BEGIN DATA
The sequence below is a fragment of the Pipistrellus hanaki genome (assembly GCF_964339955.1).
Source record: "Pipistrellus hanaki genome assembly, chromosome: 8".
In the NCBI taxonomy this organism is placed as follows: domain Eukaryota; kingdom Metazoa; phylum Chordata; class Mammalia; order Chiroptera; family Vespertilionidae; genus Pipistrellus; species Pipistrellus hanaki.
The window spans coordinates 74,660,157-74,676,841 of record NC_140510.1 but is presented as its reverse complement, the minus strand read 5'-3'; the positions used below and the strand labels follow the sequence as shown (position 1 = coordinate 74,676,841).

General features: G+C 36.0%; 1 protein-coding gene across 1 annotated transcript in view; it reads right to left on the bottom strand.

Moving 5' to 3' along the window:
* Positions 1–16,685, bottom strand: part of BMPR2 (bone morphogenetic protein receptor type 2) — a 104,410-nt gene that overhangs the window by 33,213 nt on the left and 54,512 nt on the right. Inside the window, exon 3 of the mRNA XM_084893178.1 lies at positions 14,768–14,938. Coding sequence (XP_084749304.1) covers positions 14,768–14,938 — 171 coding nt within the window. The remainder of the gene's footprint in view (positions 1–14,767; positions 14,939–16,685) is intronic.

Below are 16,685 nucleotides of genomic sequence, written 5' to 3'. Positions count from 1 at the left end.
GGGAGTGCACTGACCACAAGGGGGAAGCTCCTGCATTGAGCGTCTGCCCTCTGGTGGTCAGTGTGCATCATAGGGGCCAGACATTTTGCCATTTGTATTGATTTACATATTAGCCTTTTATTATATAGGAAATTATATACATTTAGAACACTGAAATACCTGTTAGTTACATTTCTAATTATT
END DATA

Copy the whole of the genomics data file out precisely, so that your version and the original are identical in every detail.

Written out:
The sequence below is a fragment of the Pipistrellus hanaki genome (assembly GCF_964339955.1).
Source record: "Pipistrellus hanaki genome assembly, chromosome: 8".
In the NCBI taxonomy this organism is placed as follows: domain Eukaryota; kingdom Metazoa; phylum Chordata; class Mammalia; order Chiroptera; family Vespertilionidae; genus Pipistrellus; species Pipistrellus hanaki.
The window spans coordinates 74,660,157-74,676,841 of record NC_140510.1 but is presented as its reverse complement, the minus strand read 5'-3'; the positions used below and the strand labels follow the sequence as shown (position 1 = coordinate 74,676,841).

General features: G+C 36.0%; 1 protein-coding gene across 1 annotated transcript in view; it reads right to left on the bottom strand.

Moving 5' to 3' along the window:
* Positions 1–16,685, bottom strand: part of BMPR2 (bone morphogenetic protein receptor type 2) — a 104,410-nt gene that overhangs the window by 33,213 nt on the left and 54,512 nt on the right. Inside the window, exon 3 of the mRNA XM_084893178.1 lies at positions 14,768–14,938. Coding sequence (XP_084749304.1) covers positions 14,768–14,938 — 171 coding nt within the window. The remainder of the gene's footprint in view (positions 1–14,767; positions 14,939–16,685) is intronic.

Below are 16,685 nucleotides of genomic sequence, written 5' to 3'. Positions count from 1 at the left end.
GGGAGTGCACTGACCACAAGGGGGAAGCTCCTGCATTGAGCGTCTGCCCTCTGGTGGTCAGTGTGCATCATAGGGGCCAGACATTTTGCCATTTGTATTGATTTACATATTAGCCTTTTATTATATAGGAAATTATATACATTTAGAACACTGAAATACCTGTTAGTTACATTTCTAATTATT